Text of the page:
Ruins of lightly fortified castle
|Location||Westeros, Dornish Marches|
Summerhall is a ruined castle in the stormlands. Formerly a lightly fortified castle used by House Targaryen as a summer castle and royal residence, it was destroyed in a great fire in 259 AC. While the heir apparent to the Iron Throne was known as the Prince of Dragonstone, a younger son could be titled the Prince of Summerhall.
Located in or near the foothills of the Red Mountains, the ruins of Summerhall are close to the stormlands' border with the Reach, east of the Cockleswhent and southeast of the Blueburn. The Boneway runs south from Summerhall through the Dornish Marches to Yronwood in Dorne.
Summerhall was built in the Dornish Marches during the notably pro-Dornish reign of King Daeron II. It was a Targaryen summer castle and royal residence used frequently by Daeron in his youth. As he grew older, he left King's Landing less frequently and Summerhall passed to his youngest son, Prince Maekar. The prince maintained a household there after the First Blackfyre Rebellion. This was possible since Daeron's heir, Baelor, had Dragonstone, and Aerys and Rhaegel seldom left the court. Maester Melaquin served at Summerhall.
Tragedy at Summerhall
- Main article: Tragedy at Summerhall
A great fire broke out in the castle in 259 AC, which was a serious blow to House Targaryen. The fire left the castle ruined and resulted in the deaths of King Aegon V Targaryen, his eldest son and heir, Prince Duncan the Small, and the Lord Commander of the Kingsguard, Ser Duncan the Tall. It is sometimes blamed on one of the many Targaryen attempts to bring dragons back by hatching ancient dragon eggs.
Prince Rhaegar Targaryen was born at Summerhall on the day of the tragedy. The crown prince grew up with a complex fascination for the ruins. Here he was happiest, yet also saddened by the memory of the tragedy. He liked to visit by himself and sleep in the ruined hall of Summerhall beneath the moon and the stars. Maester Aemon thought Rhaegar's birth was associated with the prince that was promised, but Rhaegar later thought the legend was associated with his own son, Aegon Targaryen.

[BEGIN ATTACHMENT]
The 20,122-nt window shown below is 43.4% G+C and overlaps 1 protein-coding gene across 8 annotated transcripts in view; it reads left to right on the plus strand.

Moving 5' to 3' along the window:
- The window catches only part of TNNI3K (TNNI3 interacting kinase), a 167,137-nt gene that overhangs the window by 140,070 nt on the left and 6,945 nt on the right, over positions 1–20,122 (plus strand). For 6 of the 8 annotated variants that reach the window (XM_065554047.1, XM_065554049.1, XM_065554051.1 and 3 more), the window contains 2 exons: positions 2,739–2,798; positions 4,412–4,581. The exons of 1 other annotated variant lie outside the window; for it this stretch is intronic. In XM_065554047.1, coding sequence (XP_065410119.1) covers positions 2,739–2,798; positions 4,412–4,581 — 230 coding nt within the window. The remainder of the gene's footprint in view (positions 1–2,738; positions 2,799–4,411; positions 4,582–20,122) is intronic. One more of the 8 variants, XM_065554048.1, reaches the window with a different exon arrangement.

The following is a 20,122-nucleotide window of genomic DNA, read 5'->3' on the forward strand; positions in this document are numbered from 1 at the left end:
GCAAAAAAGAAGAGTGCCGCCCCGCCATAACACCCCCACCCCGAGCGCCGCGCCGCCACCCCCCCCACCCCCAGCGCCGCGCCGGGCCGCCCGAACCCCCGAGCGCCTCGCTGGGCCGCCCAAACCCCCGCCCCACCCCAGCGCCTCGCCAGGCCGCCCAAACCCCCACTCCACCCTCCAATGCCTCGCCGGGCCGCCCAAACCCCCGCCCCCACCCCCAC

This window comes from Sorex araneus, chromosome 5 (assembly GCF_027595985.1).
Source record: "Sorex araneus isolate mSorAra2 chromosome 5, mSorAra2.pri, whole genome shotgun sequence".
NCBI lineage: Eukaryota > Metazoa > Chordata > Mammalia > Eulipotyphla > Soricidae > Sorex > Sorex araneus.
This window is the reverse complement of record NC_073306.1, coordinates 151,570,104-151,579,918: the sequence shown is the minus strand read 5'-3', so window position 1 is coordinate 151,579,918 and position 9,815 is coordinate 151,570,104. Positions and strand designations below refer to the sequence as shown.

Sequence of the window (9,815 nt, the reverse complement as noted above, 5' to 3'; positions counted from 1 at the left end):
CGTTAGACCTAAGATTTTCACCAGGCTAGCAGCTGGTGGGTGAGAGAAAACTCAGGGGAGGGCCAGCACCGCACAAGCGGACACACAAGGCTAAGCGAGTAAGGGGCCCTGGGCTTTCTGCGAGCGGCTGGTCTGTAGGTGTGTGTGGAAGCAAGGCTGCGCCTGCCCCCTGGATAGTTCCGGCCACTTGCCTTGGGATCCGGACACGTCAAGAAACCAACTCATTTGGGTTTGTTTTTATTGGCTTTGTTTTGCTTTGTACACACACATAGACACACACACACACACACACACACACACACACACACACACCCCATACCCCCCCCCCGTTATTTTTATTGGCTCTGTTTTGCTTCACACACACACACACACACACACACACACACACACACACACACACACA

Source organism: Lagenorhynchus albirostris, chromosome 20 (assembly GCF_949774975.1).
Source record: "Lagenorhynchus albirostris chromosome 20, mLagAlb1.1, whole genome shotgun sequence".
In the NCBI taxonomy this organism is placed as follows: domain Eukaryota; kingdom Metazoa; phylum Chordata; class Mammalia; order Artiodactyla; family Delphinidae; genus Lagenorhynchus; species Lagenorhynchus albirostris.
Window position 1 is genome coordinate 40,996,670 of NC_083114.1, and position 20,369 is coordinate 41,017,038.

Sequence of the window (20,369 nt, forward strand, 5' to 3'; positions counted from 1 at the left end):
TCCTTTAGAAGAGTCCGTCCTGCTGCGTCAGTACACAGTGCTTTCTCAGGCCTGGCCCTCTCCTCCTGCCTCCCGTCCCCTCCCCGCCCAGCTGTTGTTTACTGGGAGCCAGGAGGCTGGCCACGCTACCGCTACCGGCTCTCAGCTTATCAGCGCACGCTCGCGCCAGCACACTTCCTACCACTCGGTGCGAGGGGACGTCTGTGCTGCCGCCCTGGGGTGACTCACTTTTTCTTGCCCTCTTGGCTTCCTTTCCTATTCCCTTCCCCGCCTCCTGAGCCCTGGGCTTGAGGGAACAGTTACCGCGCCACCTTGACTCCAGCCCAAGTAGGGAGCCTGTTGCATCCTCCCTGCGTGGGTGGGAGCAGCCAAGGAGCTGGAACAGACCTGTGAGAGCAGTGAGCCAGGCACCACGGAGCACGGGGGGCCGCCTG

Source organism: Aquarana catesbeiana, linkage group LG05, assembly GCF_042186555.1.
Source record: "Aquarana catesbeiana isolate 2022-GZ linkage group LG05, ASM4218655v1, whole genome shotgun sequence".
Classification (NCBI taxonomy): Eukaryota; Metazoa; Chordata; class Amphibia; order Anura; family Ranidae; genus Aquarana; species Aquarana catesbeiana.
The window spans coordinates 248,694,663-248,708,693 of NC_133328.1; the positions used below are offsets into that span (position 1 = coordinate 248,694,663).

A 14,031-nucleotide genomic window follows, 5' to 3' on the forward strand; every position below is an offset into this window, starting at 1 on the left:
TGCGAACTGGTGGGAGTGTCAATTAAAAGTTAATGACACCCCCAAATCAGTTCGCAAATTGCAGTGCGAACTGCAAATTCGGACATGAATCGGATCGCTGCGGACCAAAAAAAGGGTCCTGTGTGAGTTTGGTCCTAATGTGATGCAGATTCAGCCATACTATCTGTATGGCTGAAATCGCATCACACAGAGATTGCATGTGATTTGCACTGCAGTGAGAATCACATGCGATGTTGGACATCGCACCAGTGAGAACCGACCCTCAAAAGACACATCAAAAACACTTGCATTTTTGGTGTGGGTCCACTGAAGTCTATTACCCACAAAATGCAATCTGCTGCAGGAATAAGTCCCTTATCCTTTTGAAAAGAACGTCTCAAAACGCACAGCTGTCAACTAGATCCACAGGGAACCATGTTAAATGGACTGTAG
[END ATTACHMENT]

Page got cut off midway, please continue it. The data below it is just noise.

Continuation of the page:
Upon the outbreak of Robert's Rebellion, the lords of the stormlands varied in their allegiance to their king, Aerys II Targaryen, and their lord, Robert Baratheon. The loyalist Lords Fell, Cafferen, and Grandison planned to join their strength at Summerhall and march on Storm's End. Robert was informed of their march, however, and defeated the three armies in succession in three battles at Summerhall before they could coordinate.
A Dance with Dragons
In Meereen Ser Barristan Selmy recalls that all three of the sons of the fifth Aegon had wed for love, in defiance of their father's wishes. And because Aegon had also followed his heart when he chose his queen, he allowed his sons to have their way, making bitter enemies where he might have had fast friends. Treason and turmoil followed, as night follows day, ending at Summerhall in sorcery, fire, and grief.
|“||I gorged on grief at Summerhall, I need none of yours.||”|
|“||Did we learn nothing of Summerhall? No good has ever come of these dreams of dragons...||”|
References and Notes
- ↑ A Song of Ice and Fire Campaign Guide
- ↑ The Lands of Ice and Fire.
- ↑ So Spake Martin: Summerhall, June 19, 1999
- ↑ George R. R. Martin's A World of Ice and Fire, Melaquin.
- ↑ George R. R. Martin's A World of Ice and Fire.
- ↑ The Citadel: FAQ: What happened at Summerhall
- ↑ George R. R. Martin's A World of Ice and Fire, Rhaegar Targaryen.
- ↑ 8.0 8.1 A Feast for Crows, Chapter 35, Samwell IV.
- ↑ A Storm of Swords, Chapter 42, Daenerys IV.
- ↑ A Storm of Swords, Chapter 36, Davos IV.
- ↑ A Storm of Swords, Chapter 43, Arya VIII, p 492.
- ↑ A Storm of Swords, Chapter 25, Davos III.
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